Well Played: Play Per View

This combination of buzzing sociality in the chat with the chaotic bell-ringing of the streamer’s commercial celebrations turns a “successful” stream into a kind of riotous digital party. Participation in the stream is not merely a question of passive watching or even chatting but also making micropayments to maintain the stream as both a means of subsistence for the streamer and as a lively, interactive place for other viewers. Live streaming thus ends up being a constant performance of crowdfunding as entertainment, like a low-rent telethon

Well Played: Imagined Homeland

In the context of such bleak, broad global political trends, it’s hard to consider gaming communities worthy of much attention. But these communities have established themselves as quasi safe spaces in which fascist ideology can hide in plain sight as it spreads.

Game Boys

Deep forms of play — autonomous, chaotic, queer, and anti-hierarchical — threaten the systems of profit, work, and exploitation. Calls for increased play, joy, and an end to boredom were common slogans and demands among the radical wings of the movements of the 1960s, graffitied on the walls of Paris in May ’68 and broadcast over the radio by the anti-work workers’ movements in Italy. Video games, as designed today, overwhelmingly work to harness and co-opt that energy, to discipline the desire for play into the work ethic, to transform the freedom of creativity, exploration, and questioning into the diligent following of rules and learning of systems.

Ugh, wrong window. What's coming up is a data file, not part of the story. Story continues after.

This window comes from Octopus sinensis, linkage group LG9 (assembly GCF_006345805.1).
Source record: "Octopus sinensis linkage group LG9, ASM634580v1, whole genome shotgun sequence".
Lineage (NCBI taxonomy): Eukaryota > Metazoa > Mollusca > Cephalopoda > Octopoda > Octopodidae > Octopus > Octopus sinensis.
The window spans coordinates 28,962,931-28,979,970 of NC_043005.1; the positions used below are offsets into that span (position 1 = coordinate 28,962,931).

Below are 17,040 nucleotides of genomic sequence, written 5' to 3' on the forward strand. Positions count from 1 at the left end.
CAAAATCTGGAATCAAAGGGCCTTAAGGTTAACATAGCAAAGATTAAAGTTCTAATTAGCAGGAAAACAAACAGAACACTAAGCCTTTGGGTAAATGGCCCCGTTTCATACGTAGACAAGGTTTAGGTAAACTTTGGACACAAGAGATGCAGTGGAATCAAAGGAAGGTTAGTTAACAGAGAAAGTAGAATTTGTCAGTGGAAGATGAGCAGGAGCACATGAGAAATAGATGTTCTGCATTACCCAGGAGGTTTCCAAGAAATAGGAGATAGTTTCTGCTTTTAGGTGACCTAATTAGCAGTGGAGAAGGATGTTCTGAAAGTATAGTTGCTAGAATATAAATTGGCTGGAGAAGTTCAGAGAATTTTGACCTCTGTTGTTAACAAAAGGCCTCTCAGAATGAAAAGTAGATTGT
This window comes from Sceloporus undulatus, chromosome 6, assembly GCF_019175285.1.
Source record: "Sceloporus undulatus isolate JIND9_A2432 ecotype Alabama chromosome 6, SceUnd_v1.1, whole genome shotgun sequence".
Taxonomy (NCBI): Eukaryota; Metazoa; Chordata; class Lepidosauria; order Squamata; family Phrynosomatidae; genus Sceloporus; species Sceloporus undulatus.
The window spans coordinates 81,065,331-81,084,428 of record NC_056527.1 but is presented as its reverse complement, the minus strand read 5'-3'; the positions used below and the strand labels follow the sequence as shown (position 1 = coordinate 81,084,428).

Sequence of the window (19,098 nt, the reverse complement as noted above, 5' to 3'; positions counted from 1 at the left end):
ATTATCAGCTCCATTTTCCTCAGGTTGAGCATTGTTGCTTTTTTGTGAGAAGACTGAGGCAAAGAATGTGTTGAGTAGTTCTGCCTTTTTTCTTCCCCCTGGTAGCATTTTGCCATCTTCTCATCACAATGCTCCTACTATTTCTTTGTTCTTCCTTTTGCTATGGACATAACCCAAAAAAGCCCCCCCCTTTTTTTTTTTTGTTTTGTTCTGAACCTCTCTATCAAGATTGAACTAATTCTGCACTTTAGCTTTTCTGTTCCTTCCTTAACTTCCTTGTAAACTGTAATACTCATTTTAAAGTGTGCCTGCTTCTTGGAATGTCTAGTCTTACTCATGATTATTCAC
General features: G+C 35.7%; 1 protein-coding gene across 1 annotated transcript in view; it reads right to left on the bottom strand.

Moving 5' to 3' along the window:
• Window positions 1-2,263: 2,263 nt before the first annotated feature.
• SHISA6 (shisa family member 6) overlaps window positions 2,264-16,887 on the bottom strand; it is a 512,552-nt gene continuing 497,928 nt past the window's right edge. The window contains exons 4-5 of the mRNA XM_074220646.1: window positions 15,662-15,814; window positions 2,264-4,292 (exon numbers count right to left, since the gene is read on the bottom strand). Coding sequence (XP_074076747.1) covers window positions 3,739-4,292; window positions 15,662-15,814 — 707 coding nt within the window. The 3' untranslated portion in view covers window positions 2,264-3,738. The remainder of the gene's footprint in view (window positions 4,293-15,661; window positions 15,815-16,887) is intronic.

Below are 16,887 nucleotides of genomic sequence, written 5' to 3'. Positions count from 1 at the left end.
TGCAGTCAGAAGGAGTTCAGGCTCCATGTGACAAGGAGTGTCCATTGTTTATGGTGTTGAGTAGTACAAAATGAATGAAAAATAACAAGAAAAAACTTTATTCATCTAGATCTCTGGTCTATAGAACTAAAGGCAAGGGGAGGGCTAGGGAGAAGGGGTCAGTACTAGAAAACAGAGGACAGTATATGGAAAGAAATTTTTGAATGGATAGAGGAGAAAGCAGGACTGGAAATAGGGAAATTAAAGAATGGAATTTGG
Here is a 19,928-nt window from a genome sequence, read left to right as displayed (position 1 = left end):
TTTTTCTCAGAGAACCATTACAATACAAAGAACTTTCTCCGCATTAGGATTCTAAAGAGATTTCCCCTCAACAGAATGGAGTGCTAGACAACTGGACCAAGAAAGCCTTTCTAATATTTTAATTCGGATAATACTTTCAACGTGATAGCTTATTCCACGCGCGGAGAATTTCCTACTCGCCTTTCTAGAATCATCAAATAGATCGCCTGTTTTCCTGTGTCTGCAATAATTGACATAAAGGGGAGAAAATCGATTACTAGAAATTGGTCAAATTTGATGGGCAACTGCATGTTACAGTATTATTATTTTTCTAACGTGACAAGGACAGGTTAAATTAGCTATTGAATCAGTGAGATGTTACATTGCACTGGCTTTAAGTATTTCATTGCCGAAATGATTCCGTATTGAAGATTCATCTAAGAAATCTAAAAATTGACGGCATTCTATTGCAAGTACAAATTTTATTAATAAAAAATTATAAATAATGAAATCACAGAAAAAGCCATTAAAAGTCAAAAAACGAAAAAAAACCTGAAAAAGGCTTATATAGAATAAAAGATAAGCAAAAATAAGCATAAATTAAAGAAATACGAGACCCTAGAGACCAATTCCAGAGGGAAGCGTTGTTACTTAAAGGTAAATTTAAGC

All Work and All Play

The way major video games are made — by a crew of thousands under exploitative labor conditions, with a dehumanizing division of labor emphasizing small, repetitive tasks — is reflected in the kind of games you get: massive open-world adventures full of thousands of discrete things to do, objects to collect, tasks to complete, and so on, held together by character and design and perhaps a narrative.

Well Played: Store Credit

As paywalls and privileges proliferate around more and more of the things we consume, and as the possibility of sharing the things we buy decreases through digital rights management and other technological shifts, our ownership of even these impoverished commodities becomes less reliable and total. Video games make this logic seem immanent, reasonable, even fun.

Well Played: Battle Royale

Games, like all mass culture, are administered ideology, but to have effective force they must not be too dogmatic or stale — the widespread recognition of vulgar state-produced propaganda as such masks the more insidious but no less propagandistic functioning of culture markets. But to achieve that cover, they tend to appropriate the vitality of emergent culture. When games steal this popular energy, the ideology they convey becomes potentially unreliable.

Well Played: Passive Attack

Video games are not more interactive or creative than previous medium; if anything, they are arguably less. Each video game involves a mastery of a series of digital gestures, controls, contextual clues, or modes of seeing and knowing. While the best games offer space for improvisation, reflection, storytelling, and of course fun, the relation between gamer and game is most commonly one of disciplining the gamer to a set of systematized interactions.

Well Played

Well Played is a monthly column about video games and how they both reflect and shape capitalism’s development. What role do they play in reproducing society, transforming ideology, and sustaining capital’s pool of labor? The answers suggested here are meant as openings rather than conclusive statements; exceptions to some claims may be obvious, but these don’t nullify the general trends, which must be met with social resistance. This series is offered as a contribution to a map of the territory for those who would join that conflict.